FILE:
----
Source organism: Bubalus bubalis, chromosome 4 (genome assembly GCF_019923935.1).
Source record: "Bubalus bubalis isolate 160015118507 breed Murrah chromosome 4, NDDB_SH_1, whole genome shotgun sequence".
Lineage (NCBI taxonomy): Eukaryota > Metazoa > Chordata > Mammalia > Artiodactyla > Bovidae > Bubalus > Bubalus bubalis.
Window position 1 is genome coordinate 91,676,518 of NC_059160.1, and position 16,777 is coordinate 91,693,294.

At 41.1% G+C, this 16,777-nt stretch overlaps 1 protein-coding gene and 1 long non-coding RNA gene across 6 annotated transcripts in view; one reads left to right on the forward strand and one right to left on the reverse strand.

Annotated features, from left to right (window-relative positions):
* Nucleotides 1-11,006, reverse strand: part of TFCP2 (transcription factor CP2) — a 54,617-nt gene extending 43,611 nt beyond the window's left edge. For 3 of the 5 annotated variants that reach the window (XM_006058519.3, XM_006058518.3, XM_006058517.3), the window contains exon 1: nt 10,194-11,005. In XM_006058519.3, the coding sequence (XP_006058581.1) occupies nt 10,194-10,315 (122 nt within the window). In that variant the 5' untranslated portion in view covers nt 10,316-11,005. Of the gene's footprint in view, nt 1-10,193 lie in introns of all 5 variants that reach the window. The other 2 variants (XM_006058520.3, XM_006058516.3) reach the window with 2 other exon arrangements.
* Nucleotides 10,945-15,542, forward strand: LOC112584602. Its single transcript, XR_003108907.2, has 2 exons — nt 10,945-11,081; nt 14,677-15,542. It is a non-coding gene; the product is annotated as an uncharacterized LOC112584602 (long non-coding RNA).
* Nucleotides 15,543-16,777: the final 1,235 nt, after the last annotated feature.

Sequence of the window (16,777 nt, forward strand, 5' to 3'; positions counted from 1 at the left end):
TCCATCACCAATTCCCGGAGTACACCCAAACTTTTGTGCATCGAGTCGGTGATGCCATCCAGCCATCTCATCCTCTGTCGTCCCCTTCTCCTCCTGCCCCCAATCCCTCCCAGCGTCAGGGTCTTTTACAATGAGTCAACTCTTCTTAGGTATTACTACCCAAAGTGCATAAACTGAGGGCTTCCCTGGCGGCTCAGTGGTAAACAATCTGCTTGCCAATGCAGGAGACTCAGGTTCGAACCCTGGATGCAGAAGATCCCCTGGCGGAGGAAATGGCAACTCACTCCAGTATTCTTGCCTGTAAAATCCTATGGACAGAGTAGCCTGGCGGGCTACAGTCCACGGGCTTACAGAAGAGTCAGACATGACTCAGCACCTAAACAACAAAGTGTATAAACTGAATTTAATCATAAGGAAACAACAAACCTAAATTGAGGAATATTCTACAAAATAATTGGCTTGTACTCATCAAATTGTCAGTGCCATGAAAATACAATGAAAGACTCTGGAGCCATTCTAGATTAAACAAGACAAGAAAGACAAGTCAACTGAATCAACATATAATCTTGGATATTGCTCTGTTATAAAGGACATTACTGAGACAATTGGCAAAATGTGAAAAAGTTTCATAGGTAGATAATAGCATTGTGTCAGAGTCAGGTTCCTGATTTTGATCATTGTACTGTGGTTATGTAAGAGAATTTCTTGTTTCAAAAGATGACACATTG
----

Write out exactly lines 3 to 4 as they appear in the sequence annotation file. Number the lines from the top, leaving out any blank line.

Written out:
Lineage (NCBI taxonomy): Eukaryota > Metazoa > Chordata > Mammalia > Artiodactyla > Bovidae > Bubalus > Bubalus bubalis.
Window position 1 is genome coordinate 91,676,518 of NC_059160.1, and position 16,777 is coordinate 91,693,294.